A flu sufferer could have taken a preventive strategy with a ten dollar bottle of multivitamins and a three dollar face mask from the local supermarket but instead opted for a more costly visit to a doctor and a course of antibiotics.
Likewise, a sun bather could have applied a fifteen dollar bottle of sunscreen but instead chose to pay for permanent scars created by the surgery necessary to remove the melanoma resulting from the sun’s deadly ultraviolet rays, and finally a restaurant owner could have installed a fire suppression system for the price of one week of profits but instead looked on speechless and contemplating financial ruin as the footage on TV showed his restaurant burnt to the ground after an unexpected explosion in the kitchen.
I was always taught that prevention was better than cure, but seldom do I see prevention being exercised. But why? It seems counterintuitive to accept such a risk and pay a huge price for it at a later stage, when a simpler and lower cost preventive action could have been put in place. Well, the answer is simple. The curse of being overly optimistic… often expressed by the infamous Aussie attitude “She’ll be right mate” and there it is - the ultimate recipe for procrastination.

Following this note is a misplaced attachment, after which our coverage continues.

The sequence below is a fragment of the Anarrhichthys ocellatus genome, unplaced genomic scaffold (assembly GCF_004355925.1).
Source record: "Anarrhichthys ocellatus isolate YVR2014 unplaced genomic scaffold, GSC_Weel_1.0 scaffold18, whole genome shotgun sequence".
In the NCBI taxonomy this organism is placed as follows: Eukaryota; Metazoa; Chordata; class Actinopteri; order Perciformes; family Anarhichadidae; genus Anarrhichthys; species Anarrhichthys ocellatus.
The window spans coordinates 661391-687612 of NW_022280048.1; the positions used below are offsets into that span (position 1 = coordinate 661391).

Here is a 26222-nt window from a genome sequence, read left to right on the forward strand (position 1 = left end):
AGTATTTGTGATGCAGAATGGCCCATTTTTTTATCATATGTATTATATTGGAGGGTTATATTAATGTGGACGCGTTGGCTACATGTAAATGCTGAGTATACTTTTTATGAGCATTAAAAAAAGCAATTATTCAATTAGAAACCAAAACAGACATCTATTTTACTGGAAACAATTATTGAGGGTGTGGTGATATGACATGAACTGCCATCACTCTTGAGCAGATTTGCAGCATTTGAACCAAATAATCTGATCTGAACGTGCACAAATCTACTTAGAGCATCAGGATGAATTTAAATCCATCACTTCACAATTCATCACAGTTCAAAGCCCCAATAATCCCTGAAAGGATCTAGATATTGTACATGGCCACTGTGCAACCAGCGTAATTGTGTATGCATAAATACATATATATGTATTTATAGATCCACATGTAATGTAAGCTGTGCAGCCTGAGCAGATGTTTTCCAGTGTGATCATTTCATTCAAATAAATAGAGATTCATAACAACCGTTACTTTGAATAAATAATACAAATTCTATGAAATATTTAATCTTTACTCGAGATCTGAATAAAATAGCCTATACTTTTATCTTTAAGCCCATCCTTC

Whether it is social circles or information security circles, procrastination puts many of us at great risk. We often read about months of lost productivity following a malware outbreak that would have had no impact had the servers and PCs been patched or irreparable damage to brand reputation caused by large scale data loss that would not have hit the media had the data been backed up.
The problem is, as with the non IT examples I gave earlier, when we fail to prevent and wait for a cure it is too late and all that is left is to make excuses, weak ones at best, for why we failed to prevent the predicament we are in.
Given that the majority of society seems to concern itself less with being proactive and more with being reactive, is there anything compelling to move someone from waiting for a cure to taking preventive action and saving costs in the process? Sadly, it comes down to an act of fear in most cases to motivate one to take action and I can think of only two concepts that will put fear into the hearts of procrastinators.
It is your choice. You can make a strategy for proactive information security, or you can continue to make excuses, but you can’t make both.